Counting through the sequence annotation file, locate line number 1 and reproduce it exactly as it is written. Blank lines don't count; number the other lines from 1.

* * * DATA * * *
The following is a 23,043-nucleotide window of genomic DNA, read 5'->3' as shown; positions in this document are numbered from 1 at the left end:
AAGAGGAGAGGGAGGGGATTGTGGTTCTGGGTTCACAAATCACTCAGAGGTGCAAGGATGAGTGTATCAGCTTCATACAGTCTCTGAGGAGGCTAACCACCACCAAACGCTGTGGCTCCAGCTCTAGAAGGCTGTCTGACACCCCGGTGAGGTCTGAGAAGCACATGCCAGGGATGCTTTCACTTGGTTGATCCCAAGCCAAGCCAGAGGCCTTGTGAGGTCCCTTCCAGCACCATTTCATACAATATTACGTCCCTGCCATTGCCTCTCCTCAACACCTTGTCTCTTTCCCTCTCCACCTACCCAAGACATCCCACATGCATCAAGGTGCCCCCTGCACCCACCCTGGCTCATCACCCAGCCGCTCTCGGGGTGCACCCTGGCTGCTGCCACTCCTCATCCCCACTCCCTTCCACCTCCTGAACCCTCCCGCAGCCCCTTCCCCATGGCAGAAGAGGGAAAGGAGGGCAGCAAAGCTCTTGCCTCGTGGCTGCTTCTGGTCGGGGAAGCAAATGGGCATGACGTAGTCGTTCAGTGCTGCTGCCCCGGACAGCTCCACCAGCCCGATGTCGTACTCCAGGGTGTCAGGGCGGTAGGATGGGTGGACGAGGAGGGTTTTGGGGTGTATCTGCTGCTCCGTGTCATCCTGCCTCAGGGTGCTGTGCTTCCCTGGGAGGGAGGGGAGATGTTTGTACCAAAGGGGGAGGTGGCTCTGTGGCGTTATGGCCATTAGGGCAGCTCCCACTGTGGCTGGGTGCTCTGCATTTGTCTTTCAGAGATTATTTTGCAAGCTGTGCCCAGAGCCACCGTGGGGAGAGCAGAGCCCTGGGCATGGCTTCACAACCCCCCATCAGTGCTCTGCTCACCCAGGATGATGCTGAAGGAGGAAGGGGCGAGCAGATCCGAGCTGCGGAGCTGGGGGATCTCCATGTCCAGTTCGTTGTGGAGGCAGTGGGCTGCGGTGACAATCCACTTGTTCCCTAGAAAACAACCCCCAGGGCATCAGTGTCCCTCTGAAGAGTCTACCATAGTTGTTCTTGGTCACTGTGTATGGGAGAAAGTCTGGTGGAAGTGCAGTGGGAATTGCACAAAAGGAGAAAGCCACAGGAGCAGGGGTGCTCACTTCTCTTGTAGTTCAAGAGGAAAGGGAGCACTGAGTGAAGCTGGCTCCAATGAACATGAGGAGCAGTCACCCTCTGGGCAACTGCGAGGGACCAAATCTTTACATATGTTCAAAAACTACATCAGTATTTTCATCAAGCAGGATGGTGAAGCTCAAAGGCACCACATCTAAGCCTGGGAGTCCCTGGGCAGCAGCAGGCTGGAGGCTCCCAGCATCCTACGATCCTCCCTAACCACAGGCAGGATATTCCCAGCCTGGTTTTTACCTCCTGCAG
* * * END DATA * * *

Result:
The following is a 23,043-nucleotide window of genomic DNA, read 5'->3' as shown; positions in this document are numbered from 1 at the left end: